First, let’s look at the latest statistics. The snow pack values used here are measured at the Mt. Hood SNOTEL site at 5,370 feet of elevation. This site is commonly used in gauging general snow pack conditions affecting the bulk of the state’s most populated areas. The latest snow pack statistics are indeed alarming when compared to last year and to the past three decades:
Currently 32”, a gain of 1” since yesterday; an overall loss of 1” in the past seven days; 96” less than this date last year; 91% below the 30-year average Snow Water Equivalent (total amount of moisture in the snow pack).
Why is the snow pack so low? A number of factors come into play, but the most important is that it has been unusually warm this year. Average temperatures in the Cascades have remained well above normal even though precipitation for the season has been about average. So, the snow is just not able to accumulate. What’s needed for heavy snowfall is a strong polar air mass colliding with heavy precipitation coming in off the Pacific Ocean. This year, there have been very few cold air pools coming down from the Arctic into the Northwest, so when the precipitation arrives, it falls as rain even in the mountains. That also tends to melt any accumulated snow on the ground.
Why is it warmer than usual this year? There has been a tendency for Pacific storms to draw their temperatures and moisture from the lower latitudes, the proverbial Pineapple Express, or atmospheric river, phenomenon. Coupled with a lack of Arctic air, the formula for snow is off-kilter. Overall, we may suspect climate change as the culprit. The Earth is indeed warming and even minor variations in temperature can produce the kind of Winter we’ve experienced in 2014-15. Previous abnormal snow pack years have generally been associated with El Niño and La Niña events which create a warming of the central and eastern tropical Pacific along with resultant higher Winter temperatures in the Northwest. However, neither type of ocean anomaly is the case this year.
Can the warm weather and low snow pack be attributed to earthquakes altering the Earth’s axis? No. The changes are simply too small. Researchers at the NASA Jet Propulsion Laboratory calculate that the 2011 earthquake in Japan pushed the Earth’s rotational axis off more than 6.5” by slightly altering the distribution of mass across the planet. But natural shifts in the Earth’s mass in the atmosphere and oceans also cause changes of about 39” in the rotational axis every year. So, the quake-caused shifts are inconsequential compared to the regular and unnoticeable shifts that already occur naturally.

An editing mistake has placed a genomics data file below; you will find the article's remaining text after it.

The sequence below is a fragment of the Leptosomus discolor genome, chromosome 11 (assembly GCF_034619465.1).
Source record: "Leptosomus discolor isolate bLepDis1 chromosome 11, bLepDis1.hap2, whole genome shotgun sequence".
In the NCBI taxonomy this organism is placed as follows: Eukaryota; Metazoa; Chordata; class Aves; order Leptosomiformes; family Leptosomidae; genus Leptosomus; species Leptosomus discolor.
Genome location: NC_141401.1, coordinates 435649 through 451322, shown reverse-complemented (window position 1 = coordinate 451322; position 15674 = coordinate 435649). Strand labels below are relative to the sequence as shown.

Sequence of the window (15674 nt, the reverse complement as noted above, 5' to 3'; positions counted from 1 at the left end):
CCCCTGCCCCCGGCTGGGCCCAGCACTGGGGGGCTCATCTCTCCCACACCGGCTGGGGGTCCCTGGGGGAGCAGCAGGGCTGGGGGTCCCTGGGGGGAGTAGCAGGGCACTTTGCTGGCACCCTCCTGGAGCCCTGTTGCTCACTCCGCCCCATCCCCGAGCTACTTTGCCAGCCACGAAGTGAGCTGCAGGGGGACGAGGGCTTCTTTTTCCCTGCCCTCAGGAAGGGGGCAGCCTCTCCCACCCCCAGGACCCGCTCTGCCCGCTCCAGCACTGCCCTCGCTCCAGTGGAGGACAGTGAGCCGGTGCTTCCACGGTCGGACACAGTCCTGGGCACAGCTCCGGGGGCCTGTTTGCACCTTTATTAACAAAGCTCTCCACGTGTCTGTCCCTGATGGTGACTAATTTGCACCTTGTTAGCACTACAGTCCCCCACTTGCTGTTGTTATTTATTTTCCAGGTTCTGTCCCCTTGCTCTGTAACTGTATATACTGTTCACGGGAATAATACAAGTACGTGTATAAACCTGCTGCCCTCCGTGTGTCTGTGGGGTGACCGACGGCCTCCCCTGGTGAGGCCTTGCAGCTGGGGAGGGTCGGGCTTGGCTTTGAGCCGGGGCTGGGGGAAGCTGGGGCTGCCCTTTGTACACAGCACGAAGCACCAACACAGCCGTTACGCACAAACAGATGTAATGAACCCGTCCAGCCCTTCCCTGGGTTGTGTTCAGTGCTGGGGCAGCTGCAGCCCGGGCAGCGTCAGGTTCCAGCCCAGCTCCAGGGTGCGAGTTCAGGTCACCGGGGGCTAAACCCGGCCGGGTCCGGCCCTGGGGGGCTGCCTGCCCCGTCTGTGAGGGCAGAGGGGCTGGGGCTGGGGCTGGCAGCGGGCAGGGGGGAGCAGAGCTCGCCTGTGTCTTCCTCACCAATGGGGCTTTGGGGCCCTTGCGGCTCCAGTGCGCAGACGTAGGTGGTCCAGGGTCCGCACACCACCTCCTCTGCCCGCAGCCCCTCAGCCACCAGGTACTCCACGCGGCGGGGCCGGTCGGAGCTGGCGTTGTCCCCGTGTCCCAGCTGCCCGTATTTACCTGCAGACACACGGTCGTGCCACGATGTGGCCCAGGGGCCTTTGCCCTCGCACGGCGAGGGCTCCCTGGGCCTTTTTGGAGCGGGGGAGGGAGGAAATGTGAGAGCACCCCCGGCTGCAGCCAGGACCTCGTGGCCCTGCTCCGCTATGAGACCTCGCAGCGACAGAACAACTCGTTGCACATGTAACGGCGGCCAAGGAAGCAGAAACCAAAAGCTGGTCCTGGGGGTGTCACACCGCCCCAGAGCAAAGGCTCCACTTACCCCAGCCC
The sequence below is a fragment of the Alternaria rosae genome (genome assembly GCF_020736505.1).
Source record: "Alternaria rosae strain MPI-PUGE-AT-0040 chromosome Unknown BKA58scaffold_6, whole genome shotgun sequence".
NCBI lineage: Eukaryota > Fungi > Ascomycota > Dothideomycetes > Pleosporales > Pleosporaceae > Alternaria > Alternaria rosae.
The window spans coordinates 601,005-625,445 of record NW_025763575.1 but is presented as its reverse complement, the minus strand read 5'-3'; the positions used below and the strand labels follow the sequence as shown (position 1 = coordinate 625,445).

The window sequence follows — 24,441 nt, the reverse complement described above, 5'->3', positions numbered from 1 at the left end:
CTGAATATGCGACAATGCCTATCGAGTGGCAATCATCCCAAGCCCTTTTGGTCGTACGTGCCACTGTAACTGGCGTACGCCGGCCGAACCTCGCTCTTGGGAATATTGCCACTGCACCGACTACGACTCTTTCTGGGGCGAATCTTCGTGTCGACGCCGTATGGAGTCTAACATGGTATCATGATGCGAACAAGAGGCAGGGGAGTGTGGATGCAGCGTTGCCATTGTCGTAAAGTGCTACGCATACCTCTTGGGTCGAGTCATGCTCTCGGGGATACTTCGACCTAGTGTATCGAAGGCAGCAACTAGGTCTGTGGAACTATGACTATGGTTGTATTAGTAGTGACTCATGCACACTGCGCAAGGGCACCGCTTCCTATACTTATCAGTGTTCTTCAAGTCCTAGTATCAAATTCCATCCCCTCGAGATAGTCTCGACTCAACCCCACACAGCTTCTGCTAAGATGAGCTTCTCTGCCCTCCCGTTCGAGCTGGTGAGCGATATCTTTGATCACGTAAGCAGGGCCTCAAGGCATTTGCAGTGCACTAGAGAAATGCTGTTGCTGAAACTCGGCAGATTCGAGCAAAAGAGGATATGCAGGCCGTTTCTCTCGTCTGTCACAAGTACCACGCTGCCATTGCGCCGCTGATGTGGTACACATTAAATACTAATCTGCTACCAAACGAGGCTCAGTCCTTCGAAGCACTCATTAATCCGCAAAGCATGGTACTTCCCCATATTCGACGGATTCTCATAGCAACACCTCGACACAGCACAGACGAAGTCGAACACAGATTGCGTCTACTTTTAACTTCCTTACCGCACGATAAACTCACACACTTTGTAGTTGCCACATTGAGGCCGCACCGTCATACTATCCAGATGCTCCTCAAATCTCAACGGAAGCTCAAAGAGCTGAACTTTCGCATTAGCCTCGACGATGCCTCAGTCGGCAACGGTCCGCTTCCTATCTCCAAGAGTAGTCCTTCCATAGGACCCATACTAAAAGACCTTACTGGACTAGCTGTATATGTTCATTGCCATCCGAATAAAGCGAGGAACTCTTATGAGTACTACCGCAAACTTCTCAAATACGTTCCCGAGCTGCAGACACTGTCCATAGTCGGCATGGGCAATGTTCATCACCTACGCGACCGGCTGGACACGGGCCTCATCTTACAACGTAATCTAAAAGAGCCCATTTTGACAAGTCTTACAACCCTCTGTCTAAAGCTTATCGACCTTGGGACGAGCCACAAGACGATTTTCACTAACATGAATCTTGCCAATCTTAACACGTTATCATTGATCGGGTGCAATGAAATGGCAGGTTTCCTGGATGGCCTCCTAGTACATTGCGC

What are the impacts of a feeble snow pack? We rely on the stored moisture of the Cascades snow pack for many of our critical endeavors. Drinking water is a primary concern in some areas dependent on snowmelt to fill reservoirs. Hydropower generation can be seriously affected, especially at the dams along the Columbia River which are fed by tributaries carrying water from the mountains. Agricultural irrigation may struggle as well if water supplies are low over the Summer growing season. The result could be higher prices at the supermarket. And, fisheries are in the mix of arenas where a poor water year could be disastrous. Extremely low stream and river levels make it more difficult for all types of fish to carry out their normal lives. If those fish are anadromous, like salmon, the effects could be felt years down the road when small returns cut heavily into commercial and recreational fishing. There can be consequences for recreation in general, too. Obviously, the ski resorts are struggling this Winter; some haven’t even been able to open. Low river and reservoir levels over the Summer would impact everything from scenic beauty (like waterfalls) to swimming and boating.
Will the low snow pack make a difference during the Summer fire season? Yes and no. If the mountains are parched early in the year, yes, the chances of forest fires would increase. In the lower elevations, except for a possible lack of dousing water, the effects should be minimal. The warmer temperatures are another story. Dry and hot equals Red Flag Warnings, so though not related directly to the snow pack issue, if the weather remains unusually warm and dry, fire conditions could become explosive.
Is there a chance the Cascades snow pack will catch up this year? Well, there’s always a chance. Last Winter at this time, the snow depth increased from 80” to 128” in a single week between February 14th and 21st. So, big gains are possible late in the season. However, the caveat here is that late-season snows aren’t as helpful because they don’t pack down as much and the overall moisture content is generally lower. And, that’s where the rubber meets the road – the Snow Water Equivalent. As noted in the statistics above, even though we’re down about 60% in snow depth, the water content is 91% lower than normal, and that’s a huge difference.